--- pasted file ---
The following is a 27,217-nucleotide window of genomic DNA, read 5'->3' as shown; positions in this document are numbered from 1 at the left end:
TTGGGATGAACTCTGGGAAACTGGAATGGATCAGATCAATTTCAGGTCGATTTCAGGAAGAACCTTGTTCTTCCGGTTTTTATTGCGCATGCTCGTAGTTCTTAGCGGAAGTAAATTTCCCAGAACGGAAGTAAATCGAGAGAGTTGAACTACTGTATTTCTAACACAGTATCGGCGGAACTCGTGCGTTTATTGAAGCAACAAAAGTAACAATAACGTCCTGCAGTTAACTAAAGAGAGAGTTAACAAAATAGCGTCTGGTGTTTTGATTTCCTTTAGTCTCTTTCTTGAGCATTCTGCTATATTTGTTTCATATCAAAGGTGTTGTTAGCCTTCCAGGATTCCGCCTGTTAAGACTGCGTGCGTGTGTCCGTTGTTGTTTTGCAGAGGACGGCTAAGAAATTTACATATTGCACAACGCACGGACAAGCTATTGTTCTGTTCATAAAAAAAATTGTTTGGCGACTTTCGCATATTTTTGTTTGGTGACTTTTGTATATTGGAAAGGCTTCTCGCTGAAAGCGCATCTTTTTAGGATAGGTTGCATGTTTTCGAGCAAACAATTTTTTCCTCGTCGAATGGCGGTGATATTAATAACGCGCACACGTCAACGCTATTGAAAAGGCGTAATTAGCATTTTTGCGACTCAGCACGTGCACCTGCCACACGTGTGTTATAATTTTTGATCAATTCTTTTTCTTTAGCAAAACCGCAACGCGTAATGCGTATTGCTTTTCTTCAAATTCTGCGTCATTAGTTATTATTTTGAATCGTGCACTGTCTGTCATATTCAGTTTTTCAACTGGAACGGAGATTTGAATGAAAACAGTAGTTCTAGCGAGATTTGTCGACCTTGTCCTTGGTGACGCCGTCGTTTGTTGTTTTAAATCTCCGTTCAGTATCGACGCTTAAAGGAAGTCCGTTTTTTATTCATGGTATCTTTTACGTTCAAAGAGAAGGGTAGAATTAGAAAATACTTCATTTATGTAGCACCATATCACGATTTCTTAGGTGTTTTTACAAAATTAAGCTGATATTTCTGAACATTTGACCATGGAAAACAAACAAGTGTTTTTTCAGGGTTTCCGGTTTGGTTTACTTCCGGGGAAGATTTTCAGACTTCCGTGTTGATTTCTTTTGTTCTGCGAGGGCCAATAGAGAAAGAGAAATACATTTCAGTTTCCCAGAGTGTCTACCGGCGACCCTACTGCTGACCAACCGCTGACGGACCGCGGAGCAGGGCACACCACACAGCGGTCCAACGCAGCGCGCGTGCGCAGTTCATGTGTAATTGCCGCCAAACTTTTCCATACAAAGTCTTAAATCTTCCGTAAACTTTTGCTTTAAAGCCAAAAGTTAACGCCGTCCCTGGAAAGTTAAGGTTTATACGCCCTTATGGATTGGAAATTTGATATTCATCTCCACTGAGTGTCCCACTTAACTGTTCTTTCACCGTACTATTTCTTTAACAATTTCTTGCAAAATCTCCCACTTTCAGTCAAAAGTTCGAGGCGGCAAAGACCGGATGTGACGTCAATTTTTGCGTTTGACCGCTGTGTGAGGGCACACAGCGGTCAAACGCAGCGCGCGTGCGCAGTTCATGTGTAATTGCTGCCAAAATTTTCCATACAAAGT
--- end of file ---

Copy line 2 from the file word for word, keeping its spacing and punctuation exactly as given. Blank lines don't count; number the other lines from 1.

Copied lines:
TTGGGATGAACTCTGGGAAACTGGAATGGATCAGATCAATTTCAGGTCGATTTCAGGAAGAACCTTGTTCTTCCGGTTTTTATTGCGCATGCTCGTAGTTCTTAGCGGAAGTAAATTTCCCAGAACGGAAGTAAATCGAGAGAGTTGAACTACTGTATTTCTAACACAGTATCGGCGGAACTCGTGCGTTTATTGAAGCAACAAAAGTAACAATAACGTCCTGCAGTTAACTAAAGAGAGAGTTAACAAAATAGCGTCTGGTGTTTTGATTTCCTTTAGTCTCTTTCTTGAGCATTCTGCTATATTTGTTTCATATCAAAGGTGTTGTTAGCCTTCCAGGATTCCGCCTGTTAAGACTGCGTGCGTGTGTCCGTTGTTGTTTTGCAGAGGACGGCTAAGAAATTTACATATTGCACAACGCACGGACAAGCTATTGTTCTGTTCATAAAAAAAATTGTTTGGCGACTTTCGCATATTTTTGTTTGGTGACTTTTGTATATTGGAAAGGCTTCTCGCTGAAAGCGCATCTTTTTAGGATAGGTTGCATGTTTTCGAGCAAACAATTTTTTCCTCGTCGAATGGCGGTGATATTAATAACGCGCACACGTCAACGCTATTGAAAAGGCGTAATTAGCATTTTTGCGACTCAGCACGTGCACCTGCCACACGTGTGTTATAATTTTTGATCAATTCTTTTTCTTTAGCAAAACCGCAACGCGTAATGCGTATTGCTTTTCTTCAAATTCTGCGTCATTAGTTATTATTTTGAATCGTGCACTGTCTGTCATATTCAGTTTTTCAACTGGAACGGAGATTTGAATGAAAACAGTAGTTCTAGCGAGATTTGTCGACCTTGTCCTTGGTGACGCCGTCGTTTGTTGTTTTAAATCTCCGTTCAGTATCGACGCTTAAAGGAAGTCCGTTTTTTATTCATGGTATCTTTTACGTTCAAAGAGAAGGGTAGAATTAGAAAATACTTCATTTATGTAGCACCATATCACGATTTCTTAGGTGTTTTTACAAAATTAAGCTGATATTTCTGAACATTTGACCATGGAAAACAAACAAGTGTTTTTTCAGGGTTTCCGGTTTGGTTTACTTCCGGGGAAGATTTTCAGACTTCCGTGTTGATTTCTTTTGTTCTGCGAGGGCCAATAGAGAAAGAGAAATACATTTCAGTTTCCCAGAGTGTCTACCGGCGACCCTACTGCTGACCAACCGCTGACGGACCGCGGAGCAGGGCACACCACACAGCGGTCCAACGCAGCGCGCGTGCGCAGTTCATGTGTAATTGCCGCCAAACTTTTCCATACAAAGTCTTAAATCTTCCGTAAACTTTTGCTTTAAAGCCAAAAGTTAACGCCGTCCCTGGAAAGTTAAGGTTTATACGCCCTTATGGATTGGAAATTTGATATTCATCTCCACTGAGTGTCCCACTTAACTGTTCTTTCACCGTACTATTTCTTTAACAATTTCTTGCAAAATCTCCCACTTTCAGTCAAAAGTTCGAGGCGGCAAAGACCGGATGTGACGTCAATTTTTGCGTTTGACCGCTGTGTGAGGGCACACAGCGGTCAAACGCAGCGCGCGTGCGCAGTTCATGTGTAATTGCTGCCAAAATTTTCCATACAAAGT